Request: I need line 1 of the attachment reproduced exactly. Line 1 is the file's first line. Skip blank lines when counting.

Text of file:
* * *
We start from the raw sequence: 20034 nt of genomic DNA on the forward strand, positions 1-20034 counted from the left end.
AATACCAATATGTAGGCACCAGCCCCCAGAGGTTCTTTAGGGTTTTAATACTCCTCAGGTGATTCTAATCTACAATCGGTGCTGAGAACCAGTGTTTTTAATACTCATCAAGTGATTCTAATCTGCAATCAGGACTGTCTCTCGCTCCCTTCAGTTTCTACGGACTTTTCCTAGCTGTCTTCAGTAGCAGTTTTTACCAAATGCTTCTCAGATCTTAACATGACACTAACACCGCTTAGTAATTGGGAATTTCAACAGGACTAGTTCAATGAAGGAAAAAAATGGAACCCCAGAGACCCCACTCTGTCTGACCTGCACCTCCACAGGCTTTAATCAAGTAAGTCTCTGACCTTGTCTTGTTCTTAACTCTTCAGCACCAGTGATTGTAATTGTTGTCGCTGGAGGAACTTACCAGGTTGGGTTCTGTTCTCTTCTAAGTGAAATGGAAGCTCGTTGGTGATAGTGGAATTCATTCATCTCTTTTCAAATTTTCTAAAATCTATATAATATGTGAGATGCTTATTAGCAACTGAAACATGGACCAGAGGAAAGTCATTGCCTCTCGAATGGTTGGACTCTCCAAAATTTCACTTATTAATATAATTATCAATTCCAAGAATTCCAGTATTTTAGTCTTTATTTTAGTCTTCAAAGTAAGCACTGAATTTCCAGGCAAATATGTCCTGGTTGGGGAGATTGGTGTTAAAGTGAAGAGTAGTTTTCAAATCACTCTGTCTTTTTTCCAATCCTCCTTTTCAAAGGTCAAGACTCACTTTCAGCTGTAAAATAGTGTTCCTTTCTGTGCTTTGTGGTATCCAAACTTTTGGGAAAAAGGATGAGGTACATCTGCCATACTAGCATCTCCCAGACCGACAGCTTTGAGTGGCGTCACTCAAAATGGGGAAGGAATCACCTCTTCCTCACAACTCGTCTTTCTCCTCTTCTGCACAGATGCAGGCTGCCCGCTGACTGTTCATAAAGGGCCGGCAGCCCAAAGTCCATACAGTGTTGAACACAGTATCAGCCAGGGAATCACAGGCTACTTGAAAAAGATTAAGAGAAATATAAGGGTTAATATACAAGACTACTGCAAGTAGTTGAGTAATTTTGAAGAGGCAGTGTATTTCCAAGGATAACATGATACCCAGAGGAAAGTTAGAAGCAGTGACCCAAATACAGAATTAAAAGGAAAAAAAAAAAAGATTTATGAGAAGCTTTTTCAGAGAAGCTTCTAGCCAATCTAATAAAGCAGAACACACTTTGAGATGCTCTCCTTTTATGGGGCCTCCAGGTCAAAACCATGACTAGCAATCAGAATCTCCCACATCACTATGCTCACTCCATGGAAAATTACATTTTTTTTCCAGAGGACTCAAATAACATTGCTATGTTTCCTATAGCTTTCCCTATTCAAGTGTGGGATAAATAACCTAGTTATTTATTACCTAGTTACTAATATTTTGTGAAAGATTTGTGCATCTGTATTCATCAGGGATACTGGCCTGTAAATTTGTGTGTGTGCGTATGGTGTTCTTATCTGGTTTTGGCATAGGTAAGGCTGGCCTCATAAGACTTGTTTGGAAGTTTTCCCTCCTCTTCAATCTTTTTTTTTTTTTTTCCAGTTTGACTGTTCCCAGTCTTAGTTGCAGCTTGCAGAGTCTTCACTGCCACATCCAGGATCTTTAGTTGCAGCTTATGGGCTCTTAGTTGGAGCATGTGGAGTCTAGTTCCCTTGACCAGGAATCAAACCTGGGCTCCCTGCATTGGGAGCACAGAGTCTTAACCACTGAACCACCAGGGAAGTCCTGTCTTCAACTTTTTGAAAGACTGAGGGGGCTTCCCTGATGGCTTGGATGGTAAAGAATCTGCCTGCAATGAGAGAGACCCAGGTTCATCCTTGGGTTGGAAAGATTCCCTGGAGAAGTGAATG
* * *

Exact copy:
We start from the raw sequence: 20034 nt of genomic DNA on the forward strand, positions 1-20034 counted from the left end.